Riding the Waves

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According to Greek legend, it took the hero Odysseus 10 years to reach home by journeying across the Mediterranean Sea after the Trojan War. 

But that’s nothing.  So far an armada of plastic toys has been at sea for 29 years.  And some of them have gone halfway around the world.

The great Plastic Duck Odyssey began on January 10, 1992, when a Pacific storm slammed the container ship Ever Laurel somewhere near the International Date Line.  The ship was journeying from Hong Kong to Tacoma, Washington, where it was scheduled to deliver, among other things, thousands of bathtub toys made in China.

The storm sent a dozen containers overboard.  One of them split open and spilled its contents:  28,800 yellow ducks, blue turtles, green frogs, and red beavers. 

Those durable, watertight plastic creatures, collectively called Friendly Floatees, were intended to delight American children at bath time. 

Instead they have become playful international symbols and the object of careful scientific scrutiny.

It appears that approximately 18,000 of the toys went south, where they washed up on the shores of Australia, Indonesia, and South America.

The other 11,000 or so have taken a much more interesting journey.  Caught by oceanic currents, they traveled around the northern Pacific for a few years.  Some of them washed up in Alaska and British Columbia.  Others rode the big surf at Hawaii.  Still others became frozen in Arctic pack ice.  Traveling with the ice at the rate of about a mile a day, they finally reached the northern Atlantic Ocean about 15 years ago.

Some of the ducks, turtles, and frogs – on their way to Cape Cod and the coast of Maine – drifted over the spot where Titanic sank in 1912.  Still others, caught by the Gulf Stream, have begun to turn up in Scotland and England – 17,000 miles from the point where their Pacific bath began.  Scores of the toys have become collector’s items, going for as much as $1,000 in online auctions.   

Along the way, it dawned on oceanographer Curtis Ebbesmeyer – looking for something interesting to do in his retirement – that this was a once-in-a-lifetime opportunity to track ocean currents.

Even after centuries of human adventures on the seas, scientists know next to nothing about the oceanic “rivers” of warm and cold water that circulate from continent to continent.  Ebbesmeyer, with the help of hundreds of people around the world who are faithfully reporting yellow duck and red beaver sightings, is beginning to fill in the gaps in our knowledge.

Here’s one thing we already know:  Things that are set adrift on the ocean don’t stay in the same place for very long.

Never a truer word was spoken about the words we speak.

Whenever we open our mouths, it’s as if we are emptying an industrial container.  Our words go everywhere.  And after we have spoken we have no way of retrieving our subtle digs, our self-serving exaggerations, our unsolicited judgments, and our snarky commentaries.  Just ask anyone who has ever been a marriage partner, a business associate, or a friend.  Some of our most regrettable comments are still washing up on distant shores 29 years later.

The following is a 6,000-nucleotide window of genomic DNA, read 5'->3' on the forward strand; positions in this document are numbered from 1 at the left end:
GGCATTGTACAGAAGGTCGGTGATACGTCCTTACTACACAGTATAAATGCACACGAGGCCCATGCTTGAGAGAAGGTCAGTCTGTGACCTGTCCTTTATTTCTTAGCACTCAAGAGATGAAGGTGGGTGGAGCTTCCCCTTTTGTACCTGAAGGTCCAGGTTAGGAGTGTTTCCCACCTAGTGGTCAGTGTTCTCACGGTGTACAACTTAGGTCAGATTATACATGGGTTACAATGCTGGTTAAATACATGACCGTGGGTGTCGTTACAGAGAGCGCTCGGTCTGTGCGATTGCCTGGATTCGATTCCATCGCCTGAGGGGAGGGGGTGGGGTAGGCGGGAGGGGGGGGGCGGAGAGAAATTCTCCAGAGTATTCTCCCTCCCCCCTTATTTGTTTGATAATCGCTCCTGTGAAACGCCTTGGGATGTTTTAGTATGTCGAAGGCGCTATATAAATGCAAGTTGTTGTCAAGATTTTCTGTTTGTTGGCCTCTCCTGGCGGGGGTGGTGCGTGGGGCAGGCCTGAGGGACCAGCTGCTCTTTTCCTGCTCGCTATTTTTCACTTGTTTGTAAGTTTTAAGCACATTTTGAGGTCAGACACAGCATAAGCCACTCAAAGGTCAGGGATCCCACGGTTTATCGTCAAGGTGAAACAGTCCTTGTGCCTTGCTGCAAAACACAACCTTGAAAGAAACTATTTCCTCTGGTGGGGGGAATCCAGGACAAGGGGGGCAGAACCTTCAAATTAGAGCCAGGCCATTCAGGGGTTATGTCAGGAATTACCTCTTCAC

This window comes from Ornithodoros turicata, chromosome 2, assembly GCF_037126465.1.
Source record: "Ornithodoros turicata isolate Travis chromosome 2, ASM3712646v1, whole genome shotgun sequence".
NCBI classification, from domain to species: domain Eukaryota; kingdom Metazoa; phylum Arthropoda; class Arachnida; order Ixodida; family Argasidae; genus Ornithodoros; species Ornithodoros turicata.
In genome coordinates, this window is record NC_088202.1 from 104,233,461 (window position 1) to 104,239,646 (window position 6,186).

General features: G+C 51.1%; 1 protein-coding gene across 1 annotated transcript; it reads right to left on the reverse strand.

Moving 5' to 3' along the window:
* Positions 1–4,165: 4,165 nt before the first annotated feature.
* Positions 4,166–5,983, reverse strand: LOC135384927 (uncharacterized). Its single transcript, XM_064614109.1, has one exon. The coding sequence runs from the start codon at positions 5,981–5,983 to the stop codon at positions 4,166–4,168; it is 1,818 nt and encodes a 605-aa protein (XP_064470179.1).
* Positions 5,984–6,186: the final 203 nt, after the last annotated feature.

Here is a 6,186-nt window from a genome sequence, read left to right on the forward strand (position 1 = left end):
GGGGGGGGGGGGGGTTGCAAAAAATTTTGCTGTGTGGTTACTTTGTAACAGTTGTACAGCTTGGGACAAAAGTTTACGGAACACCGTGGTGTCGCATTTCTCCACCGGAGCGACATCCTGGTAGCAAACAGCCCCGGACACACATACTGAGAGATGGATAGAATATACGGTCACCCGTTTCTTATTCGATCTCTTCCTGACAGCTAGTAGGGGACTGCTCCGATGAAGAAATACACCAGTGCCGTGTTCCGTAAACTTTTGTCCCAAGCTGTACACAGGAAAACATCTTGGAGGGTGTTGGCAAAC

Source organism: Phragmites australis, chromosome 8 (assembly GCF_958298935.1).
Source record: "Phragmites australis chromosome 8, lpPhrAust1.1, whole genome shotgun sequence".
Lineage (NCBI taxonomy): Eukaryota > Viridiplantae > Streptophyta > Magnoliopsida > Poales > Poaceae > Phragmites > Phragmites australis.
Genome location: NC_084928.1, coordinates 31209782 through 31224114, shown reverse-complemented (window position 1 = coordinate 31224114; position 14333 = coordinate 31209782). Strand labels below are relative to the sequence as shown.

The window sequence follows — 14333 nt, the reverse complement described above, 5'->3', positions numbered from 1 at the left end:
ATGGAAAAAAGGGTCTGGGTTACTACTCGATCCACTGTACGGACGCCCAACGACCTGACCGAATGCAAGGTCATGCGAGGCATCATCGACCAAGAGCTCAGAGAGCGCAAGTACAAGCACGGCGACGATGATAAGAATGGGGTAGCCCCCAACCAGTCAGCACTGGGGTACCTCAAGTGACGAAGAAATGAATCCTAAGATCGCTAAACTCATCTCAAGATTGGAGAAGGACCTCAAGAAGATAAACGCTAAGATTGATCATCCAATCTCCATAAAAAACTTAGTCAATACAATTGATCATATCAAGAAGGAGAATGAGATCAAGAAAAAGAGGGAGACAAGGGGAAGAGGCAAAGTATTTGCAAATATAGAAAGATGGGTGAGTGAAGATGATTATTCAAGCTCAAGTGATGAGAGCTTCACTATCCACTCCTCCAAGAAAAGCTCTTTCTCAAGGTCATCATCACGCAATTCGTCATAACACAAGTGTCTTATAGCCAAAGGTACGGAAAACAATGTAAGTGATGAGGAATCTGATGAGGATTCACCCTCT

The words we speak have the capacity to change reality

A baseball umpire says, “Strike three!” and the batter has to return to the dugout.  A wedding officiant says, “I now pronounce you husband and wife,” and a new marriage is off and running.  A judge looks down and says, “I sentence you to six months in prison,” and half a year of freedom is immediately subtracted from the defendant’s life.

Something actually happens when we speak.  Think about that time, years ago, when you were tired.  You were irritated.  You had had it up to here.  You decided to remove all doubt about your true feelings, and let fly with a verbal barrage that inflicted deep wounds.  Your words still seem to be “out there” somewhere, endlessly rolling in on the tide. 

The apostle James marveled at the tongue’s capacity both to heal and to harm.

“With our tongues we bless God our Father; with the same tongues we curse the very men and women he made in his image.  Curses and blessings out of the same mouth!  My friends, this can’t go on.  A spring doesn’t gush fresh water one day and brackish the next, does it?”  (James 3:10-11)

To this day there are communities in the American West, such as Sweetwater and Bad Water, that advertise the quality of the local spring.  But there is no community named Sweetwater Unless I Haven’t Had My First Cup of Coffee.  James urges us to decide what we intend to accomplish with our words, no matter what the circumstances. 

It’s too late to retrieve comments we wish had never left our mouths.  But it’s still in our power to do something else that will change reality. 

Starting today, we can bless others. 

That will no doubt include speaking less.  And listening carefully.  And cherishing silence.  And refusing, above all, to go negative: 

“Let us therefore encourage one another, and build each other up” (I Thessalonians 5:11).

By God’s grace, such words of blessing can ride the currents and still be washing up on shores for years to come.